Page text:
I can’t name the exact culprit in this scenario, but I know it when I taste it, and you would, too, if it were pointed out. I’ve not found anyone in the industry who can dignify that ester with a scientific designation. In any case, the moral here is double: Bar owners should clean their taps regularly and religiously (once a week is not too often), and brewers should sample their brews in as many venues as possible to ensure consistency of taste.
If your favorite beer tastes poor, this could be the reason. If you are new in a pub or if you detect a troubling ester in a familiar beer, check the same beer at another pub, then talk to the manager, but don’t expect much thanks. The last time I identified that taste and told the manager, he was unable to relate to the danger. I’ve not returned to that place. Apparently Portland no longer enforces that line-cleaning ordinance, or it has been repealed as I’ve been told, but all of my favorite haunts seem to be taking good care of their lines.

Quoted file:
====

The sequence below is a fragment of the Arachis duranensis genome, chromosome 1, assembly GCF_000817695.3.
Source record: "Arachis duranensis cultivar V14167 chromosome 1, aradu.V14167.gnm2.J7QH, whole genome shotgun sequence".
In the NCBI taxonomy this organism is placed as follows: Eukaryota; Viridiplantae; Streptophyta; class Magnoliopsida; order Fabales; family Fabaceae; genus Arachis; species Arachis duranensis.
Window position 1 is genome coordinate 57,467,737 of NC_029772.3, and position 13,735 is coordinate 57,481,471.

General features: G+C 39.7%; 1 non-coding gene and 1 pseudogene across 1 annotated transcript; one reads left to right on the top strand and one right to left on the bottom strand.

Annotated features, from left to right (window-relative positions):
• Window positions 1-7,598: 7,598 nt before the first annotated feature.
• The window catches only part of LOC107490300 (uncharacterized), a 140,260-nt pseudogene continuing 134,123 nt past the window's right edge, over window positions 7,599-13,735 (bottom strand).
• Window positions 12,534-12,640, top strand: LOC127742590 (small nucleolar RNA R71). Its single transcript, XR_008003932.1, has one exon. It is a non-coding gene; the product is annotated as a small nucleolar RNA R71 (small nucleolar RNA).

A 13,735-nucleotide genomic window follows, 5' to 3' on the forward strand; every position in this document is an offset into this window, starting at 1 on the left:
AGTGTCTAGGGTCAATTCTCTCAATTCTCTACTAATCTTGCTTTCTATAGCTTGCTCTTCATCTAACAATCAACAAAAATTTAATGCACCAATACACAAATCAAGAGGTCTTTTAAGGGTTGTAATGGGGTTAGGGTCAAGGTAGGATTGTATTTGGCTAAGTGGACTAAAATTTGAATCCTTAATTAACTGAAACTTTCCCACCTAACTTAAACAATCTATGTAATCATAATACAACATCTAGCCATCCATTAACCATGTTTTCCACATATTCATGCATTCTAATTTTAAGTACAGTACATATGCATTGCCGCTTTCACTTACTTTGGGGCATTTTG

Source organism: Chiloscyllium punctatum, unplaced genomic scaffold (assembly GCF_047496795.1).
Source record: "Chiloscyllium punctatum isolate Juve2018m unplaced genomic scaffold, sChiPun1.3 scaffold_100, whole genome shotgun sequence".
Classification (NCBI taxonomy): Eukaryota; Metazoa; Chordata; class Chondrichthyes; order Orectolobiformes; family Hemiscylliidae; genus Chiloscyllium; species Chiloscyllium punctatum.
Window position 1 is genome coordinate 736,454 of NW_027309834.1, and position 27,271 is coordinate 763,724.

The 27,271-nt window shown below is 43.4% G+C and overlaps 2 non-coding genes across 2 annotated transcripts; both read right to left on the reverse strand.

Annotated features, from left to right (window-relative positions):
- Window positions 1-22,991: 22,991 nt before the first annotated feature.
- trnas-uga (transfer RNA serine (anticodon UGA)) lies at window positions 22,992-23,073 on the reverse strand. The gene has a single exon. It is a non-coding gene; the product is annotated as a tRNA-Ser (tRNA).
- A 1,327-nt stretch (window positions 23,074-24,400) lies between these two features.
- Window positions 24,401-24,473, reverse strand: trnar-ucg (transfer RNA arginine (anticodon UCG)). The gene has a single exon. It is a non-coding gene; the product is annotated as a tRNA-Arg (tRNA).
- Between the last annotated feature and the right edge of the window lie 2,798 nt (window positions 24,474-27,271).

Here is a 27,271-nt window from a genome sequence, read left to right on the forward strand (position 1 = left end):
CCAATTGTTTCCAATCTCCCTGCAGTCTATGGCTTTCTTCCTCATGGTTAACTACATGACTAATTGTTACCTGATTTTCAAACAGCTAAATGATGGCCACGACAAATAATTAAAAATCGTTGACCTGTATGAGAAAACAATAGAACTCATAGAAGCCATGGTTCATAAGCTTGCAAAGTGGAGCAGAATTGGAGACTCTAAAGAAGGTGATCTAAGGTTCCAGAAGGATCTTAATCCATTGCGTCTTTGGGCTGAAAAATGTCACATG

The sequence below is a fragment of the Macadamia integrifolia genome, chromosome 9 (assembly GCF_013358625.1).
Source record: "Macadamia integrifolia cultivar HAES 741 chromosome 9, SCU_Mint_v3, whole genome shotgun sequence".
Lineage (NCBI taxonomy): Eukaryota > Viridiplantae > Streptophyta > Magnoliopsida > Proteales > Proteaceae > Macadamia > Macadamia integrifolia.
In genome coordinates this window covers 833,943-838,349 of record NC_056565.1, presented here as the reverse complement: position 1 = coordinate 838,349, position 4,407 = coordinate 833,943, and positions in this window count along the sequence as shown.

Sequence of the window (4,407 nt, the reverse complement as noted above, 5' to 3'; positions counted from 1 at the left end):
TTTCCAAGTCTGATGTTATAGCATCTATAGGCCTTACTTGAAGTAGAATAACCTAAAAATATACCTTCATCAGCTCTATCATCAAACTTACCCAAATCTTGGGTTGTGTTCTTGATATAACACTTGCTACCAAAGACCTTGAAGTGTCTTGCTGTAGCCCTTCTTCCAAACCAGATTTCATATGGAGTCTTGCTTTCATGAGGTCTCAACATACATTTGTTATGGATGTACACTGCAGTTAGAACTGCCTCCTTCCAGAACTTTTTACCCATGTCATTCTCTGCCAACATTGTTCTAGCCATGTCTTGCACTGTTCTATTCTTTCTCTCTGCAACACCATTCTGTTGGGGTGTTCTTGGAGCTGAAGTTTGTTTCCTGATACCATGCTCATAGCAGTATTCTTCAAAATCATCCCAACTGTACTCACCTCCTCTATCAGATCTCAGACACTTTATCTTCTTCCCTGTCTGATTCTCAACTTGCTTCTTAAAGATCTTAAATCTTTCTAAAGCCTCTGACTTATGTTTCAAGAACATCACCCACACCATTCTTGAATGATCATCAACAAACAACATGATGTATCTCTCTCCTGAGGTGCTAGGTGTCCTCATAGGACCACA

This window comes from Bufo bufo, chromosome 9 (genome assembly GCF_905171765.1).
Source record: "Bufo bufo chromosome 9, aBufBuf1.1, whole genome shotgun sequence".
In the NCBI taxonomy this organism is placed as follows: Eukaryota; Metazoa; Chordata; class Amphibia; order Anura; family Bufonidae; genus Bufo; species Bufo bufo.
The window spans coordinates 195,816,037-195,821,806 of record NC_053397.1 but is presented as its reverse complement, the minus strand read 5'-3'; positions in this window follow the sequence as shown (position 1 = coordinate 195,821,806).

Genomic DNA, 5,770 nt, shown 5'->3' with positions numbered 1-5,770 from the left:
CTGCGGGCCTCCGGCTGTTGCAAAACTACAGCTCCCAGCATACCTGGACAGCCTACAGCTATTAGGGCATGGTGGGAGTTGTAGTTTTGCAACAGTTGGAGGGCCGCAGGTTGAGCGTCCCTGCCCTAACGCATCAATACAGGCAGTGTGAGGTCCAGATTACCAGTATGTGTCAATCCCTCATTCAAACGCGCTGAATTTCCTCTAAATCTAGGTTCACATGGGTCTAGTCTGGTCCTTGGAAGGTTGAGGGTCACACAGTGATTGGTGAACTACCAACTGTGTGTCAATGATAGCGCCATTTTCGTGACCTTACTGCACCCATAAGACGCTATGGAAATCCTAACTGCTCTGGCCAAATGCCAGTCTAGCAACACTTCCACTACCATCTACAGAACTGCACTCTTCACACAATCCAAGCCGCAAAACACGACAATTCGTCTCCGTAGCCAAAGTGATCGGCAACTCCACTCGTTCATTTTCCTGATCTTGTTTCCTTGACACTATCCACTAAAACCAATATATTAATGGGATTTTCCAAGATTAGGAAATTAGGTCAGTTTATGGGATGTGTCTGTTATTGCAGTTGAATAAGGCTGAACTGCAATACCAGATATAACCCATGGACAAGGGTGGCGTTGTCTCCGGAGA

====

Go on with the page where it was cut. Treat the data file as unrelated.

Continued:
We have at least one tavern here now that has 100 taps. 100! That’s far more than most pubs can manage. None of the servers could tell me when the beers had gone on draft or when they should be taken off. Of course, none of them could identify problems. In any case, we can conclude that 100 is more than any one establishment can handle.
Our world-famous Horse Brass British-style tavern has about 50 taps. The beer is always great, the staff knowledgeable and the customers happy. The management knows better than to offer beer on 100 taps.